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Bioterrorism threat real, panelists say

There are 7,000 unaccounted for former Soviet Union biological warfare scientists and technicians in the world today.

Before 9/11/01, that fact would be filed away under “So what…just left over Cold War paranoia.”

Now, though, that fact is cause for considerable concern to Americans, and a panel of experts on bioterrorism and radical environmental groups, speaking at the recent California Plant Health Association and CropLife America joint annual convention in Palm Desert, Calif., only served to heighten that concern when they addressed biological warfare issues facing America today.

According to veterinarian Jerry Jaax who was director of the biological arms control treaty office at Ft. Detrick, Md., before retiring from the Army in 1998, biological weapons will dominate military weaponry development in this century.

Jaax, now associate vice president for research compliance and university veterinarian at Kansas State University, said the single most significant modern day challenge to “U.S. sovereignty” is defense against bioterrorism.

Jaax said those 7,000 people were part of a 60,000-person Communist workforce who developed and stockpiled tons of offensive biological weapons during the cold war to spew such things as anthrax, smallpox, foot and mouth disease, plant diseases, plague and other scourges of human, plant and animal health at Russia's enemies. During that same period, the U.S. had no more than 500 people working on offensive biological weapons.

Scientists easy target

Some of those “lost” scientists were making just $100 per month when the Soviet Union collapsed, making them easy prey for the likes of Iran, Iraq and other terrorist nations trying to develop biological weapons.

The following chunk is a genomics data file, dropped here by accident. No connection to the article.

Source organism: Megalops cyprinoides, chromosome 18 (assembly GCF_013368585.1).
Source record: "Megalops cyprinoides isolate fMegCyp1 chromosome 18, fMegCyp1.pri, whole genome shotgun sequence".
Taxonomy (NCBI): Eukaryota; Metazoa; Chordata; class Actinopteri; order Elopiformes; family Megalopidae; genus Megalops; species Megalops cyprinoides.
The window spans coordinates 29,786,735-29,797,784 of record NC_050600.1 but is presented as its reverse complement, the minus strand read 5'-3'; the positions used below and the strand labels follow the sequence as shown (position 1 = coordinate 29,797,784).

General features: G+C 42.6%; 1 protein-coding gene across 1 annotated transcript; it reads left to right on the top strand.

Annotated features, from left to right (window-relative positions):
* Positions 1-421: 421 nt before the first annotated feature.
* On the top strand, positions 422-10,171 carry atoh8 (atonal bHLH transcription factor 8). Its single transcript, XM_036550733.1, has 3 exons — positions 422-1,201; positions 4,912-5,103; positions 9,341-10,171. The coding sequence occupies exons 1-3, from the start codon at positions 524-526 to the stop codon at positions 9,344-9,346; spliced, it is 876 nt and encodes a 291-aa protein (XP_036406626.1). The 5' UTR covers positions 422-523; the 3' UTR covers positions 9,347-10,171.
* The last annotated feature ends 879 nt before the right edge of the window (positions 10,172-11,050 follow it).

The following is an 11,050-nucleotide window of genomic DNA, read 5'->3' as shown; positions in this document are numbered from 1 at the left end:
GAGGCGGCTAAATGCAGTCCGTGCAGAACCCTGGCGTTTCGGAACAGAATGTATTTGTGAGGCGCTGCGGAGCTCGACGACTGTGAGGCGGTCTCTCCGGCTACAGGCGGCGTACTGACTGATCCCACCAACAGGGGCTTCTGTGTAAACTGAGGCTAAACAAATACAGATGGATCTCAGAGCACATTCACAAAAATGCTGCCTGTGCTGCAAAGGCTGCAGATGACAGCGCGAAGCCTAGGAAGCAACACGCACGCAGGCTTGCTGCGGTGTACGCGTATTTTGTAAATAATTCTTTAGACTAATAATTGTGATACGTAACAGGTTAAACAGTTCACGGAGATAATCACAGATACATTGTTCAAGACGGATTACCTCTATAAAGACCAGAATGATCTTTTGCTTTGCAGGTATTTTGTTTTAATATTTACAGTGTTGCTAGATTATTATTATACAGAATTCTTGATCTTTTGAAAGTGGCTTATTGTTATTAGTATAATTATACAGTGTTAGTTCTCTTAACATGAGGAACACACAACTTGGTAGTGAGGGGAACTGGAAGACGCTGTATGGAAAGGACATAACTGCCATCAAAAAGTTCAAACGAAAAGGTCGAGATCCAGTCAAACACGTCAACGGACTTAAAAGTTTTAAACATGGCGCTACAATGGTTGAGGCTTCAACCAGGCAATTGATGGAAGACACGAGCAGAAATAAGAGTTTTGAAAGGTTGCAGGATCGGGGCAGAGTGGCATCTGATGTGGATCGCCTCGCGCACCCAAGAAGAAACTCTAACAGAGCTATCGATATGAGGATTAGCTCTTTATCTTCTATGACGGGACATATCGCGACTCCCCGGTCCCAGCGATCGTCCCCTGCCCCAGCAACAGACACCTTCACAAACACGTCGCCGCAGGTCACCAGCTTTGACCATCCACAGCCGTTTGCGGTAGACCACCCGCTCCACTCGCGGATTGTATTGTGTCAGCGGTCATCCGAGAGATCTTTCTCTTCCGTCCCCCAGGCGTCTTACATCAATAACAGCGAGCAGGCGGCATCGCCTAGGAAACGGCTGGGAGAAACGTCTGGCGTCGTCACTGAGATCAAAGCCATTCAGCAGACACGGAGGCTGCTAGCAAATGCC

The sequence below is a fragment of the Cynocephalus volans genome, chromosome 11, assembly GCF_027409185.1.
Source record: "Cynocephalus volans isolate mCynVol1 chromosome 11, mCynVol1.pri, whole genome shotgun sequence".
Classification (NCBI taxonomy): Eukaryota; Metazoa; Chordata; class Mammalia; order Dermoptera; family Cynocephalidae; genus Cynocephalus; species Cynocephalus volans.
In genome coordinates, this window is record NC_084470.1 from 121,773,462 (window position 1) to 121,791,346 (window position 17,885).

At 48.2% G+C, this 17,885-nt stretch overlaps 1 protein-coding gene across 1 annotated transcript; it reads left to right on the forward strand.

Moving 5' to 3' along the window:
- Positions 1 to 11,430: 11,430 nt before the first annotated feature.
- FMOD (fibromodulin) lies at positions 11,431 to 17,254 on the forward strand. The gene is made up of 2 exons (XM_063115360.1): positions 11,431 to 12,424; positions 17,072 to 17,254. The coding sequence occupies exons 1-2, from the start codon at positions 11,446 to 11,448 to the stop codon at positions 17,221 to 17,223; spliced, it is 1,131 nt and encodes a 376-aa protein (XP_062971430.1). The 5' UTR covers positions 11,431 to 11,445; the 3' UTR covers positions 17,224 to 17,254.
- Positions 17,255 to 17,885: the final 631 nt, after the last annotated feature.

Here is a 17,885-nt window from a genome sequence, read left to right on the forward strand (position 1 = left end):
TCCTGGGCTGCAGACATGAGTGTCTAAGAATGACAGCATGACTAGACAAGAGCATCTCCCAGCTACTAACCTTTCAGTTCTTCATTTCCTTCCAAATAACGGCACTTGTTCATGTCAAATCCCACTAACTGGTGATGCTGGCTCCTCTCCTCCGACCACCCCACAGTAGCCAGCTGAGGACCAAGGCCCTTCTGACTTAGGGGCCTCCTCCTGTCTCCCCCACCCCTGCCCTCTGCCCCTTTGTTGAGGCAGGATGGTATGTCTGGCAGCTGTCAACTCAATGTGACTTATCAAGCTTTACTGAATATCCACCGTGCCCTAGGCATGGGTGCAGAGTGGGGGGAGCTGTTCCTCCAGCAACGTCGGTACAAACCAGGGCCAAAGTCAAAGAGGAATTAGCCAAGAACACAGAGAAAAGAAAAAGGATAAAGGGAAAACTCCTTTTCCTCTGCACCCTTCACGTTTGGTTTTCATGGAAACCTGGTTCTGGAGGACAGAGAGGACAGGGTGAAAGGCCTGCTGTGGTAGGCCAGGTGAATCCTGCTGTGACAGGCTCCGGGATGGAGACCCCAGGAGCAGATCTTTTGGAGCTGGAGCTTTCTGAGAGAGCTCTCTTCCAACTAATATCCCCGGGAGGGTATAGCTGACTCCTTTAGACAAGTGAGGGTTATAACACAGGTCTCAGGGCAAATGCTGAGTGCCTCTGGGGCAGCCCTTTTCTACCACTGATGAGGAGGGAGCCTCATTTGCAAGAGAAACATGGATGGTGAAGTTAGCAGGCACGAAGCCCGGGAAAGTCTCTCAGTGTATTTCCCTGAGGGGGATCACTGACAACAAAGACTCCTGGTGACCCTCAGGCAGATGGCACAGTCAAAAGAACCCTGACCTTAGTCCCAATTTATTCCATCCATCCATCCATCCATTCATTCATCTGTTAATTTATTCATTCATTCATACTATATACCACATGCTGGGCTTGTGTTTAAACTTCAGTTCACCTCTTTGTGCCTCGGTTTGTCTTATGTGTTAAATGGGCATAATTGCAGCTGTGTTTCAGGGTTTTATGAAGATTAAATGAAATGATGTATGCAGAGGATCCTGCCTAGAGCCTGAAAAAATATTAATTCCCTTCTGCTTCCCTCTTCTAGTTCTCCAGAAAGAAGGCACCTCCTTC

The former Soviet Union stockpiled tons of deadly biological agents. He said it would take only one gram of high-grade anthrax delivered as a weapon to kill millions.

“In my opinion, everyone should be vaccinated against smallpox,” said Jaax, who is not convinced that the current West Nile virus spreading across the U.S. was not started as an act of bioterrorism. However, he admitted he has no evidence to prove that.

“We might not know when an act of bioterrorism occurs. It is important to find out when it happened because there are a lot of things that can be done before people begin getting sick,” he said.

Jaax quoted Dr. Ken Alibek, former first deputy chief of bioppreparat, the civilian arm of the Soviet Union's biological weapons program, as saying 10,000 of those 60,000 scientists were working on biological destruction of agriculture.

“The Soviet Union had two manufacturing lines producing tons of foot and mouth disease for use in biological weapons,” said Jaax.

An attack on American agriculture would hit at the heart of one of America's biggest assets, an inexpensive, safe food supply.

It would create economic chaos.

Disease cost

Jaax cited a study from the University of California, Davis that said a foot and mouth attack on the nation's No. 1 dairy county, Tulare County, Calif., would cost the economy of the state $13 billion.

“It may be difficult to recruit people to fly airplanes into buildings, but it would be easy to recruit someone to carry foot and mouth disease in their pocket knowing that that disease posed no danger to them or their families,” he said.

Jaax and Steve Longoria, a certified counter-terrorism planner, admitted the facts they presented would “scare the heck out of anybody,” but that their aim was not to frighten, but to get people to be aware of the threat and plan for what they believe is inevitable.

“You cannot ignore the threat any longer. We have to move forward to protect ourselves,” Jaax said. “We must have a mitigation strategy for every one of these biological threats.”

Longoria said there have been 375 known biowarfare incidents since 1975.

“Terrorists are being picked up all over the country today. They're everywhere,” he said.

“People must believe it can happen here, and we have to be prepared against the insidious spectrum of bioterrorism,” said Longoria, who is founder and chief executive office of Aanko Technologies. He is a retired Air Force officer and a world recognized expert in anti-terrorism. His company works with cities in protecting water and sewer systems against terrorism.

“Be aware of the people who come onto your farm or to you business. Make sure that fertilizer truck belongs on your property,” he warned. Spend money to train and protect yourself and your business.


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